I did my own tests. You might have read about them on my blog—inherentawesomeness.blogspot.com. Traffic is high.
In these highly personal studies, I used two separate trials to see which of my set-ups I could ride faster.
After each lap of the course, I’d high five myself. Based on the redness of my palm, I concluded that my cut-down board with the pointy nose and filmer wheels generated a much more enthusiastic hand slap than my regular board, and thus a much more red (redder?) palm. Not scientific enough, you say? Well you should also consider that I gauged my results against a color wheel that I bought on sale from the art supply store, and all observations were based on its near-perfect range of magenta.
On another day, on the same course—right out of my driveway, straight across the street to the sidewalk, left around the corner, bomb the hill, touch the light pole, and straight back the way I came—I strategically placed pebbles and medium-sized twigs so as to aggravate other skaters. I’d then hide in the bushes and when one of them cruised by, I’d jump out and shout, “Enough about me … what do you think about me?” and watch as they collided with my well-laid obstacles. Then I’d shoot photos of them.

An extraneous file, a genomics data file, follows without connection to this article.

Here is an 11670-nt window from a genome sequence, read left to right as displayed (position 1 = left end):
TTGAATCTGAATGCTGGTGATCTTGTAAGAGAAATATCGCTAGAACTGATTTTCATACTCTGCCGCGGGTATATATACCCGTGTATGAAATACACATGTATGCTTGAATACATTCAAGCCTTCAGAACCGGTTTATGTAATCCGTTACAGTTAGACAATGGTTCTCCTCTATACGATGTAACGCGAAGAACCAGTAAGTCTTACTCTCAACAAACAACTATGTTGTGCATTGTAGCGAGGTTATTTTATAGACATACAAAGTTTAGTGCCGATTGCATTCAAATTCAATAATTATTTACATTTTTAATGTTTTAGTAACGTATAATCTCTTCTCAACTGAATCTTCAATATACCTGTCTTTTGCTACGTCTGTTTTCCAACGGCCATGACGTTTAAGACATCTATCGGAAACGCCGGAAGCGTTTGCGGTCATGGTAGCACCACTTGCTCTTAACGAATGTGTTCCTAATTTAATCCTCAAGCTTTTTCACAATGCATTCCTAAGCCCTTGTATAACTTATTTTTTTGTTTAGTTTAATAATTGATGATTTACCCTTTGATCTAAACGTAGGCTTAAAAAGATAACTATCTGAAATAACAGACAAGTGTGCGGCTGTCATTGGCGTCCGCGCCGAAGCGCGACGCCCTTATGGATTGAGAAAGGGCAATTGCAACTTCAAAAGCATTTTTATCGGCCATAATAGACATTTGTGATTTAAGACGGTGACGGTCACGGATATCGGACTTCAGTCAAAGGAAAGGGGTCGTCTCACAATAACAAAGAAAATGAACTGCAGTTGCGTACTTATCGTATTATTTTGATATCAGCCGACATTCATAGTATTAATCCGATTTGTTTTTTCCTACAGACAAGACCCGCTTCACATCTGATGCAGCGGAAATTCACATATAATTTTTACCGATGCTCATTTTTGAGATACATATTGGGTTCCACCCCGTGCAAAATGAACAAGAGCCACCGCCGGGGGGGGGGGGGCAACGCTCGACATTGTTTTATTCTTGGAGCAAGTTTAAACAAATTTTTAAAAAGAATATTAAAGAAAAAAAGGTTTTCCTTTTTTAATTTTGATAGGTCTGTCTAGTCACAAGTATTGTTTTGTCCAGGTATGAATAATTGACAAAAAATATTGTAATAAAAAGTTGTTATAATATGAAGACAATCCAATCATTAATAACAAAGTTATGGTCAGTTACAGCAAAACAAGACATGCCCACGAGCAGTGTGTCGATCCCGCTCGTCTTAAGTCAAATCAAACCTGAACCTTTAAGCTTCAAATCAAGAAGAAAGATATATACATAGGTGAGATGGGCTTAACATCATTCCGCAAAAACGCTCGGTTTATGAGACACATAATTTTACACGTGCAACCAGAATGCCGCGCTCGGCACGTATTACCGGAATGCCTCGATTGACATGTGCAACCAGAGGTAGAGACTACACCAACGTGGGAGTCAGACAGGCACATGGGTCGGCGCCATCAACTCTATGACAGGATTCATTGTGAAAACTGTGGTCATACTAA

As they chased me down—many times bleeding and nursing bent wrists and/or collar bones—I’d click my stopwatch and measure how long it took them to catch me on my cruiser board that had grease-filled bearings as opposed to the to the board that had the bearings with the shields removed, cleaned in mineral spirits, and then obsessively coated with a perfectly nerdy layer of beeswax.
I’m sure these findings will bring a ton of naysayer commentary down on my head, and that’s exactly the point.
Again … the point is me.
No doubt about it.
Raven Tershy applies some pier pressure in Portland. Photo: Ben Colen
Forget wheel size, forget blogs, and forget your ceramic-coated, steep kingpin angle vs. the low-friction pivot mounted to maple harvested from the most pristine old-growth preserves, the optimum power output of eggs in China, and your films about filming filmers who really just want to be photographers photographing photos.
If we all just focused a bit more on me, this world would be a much better place to live.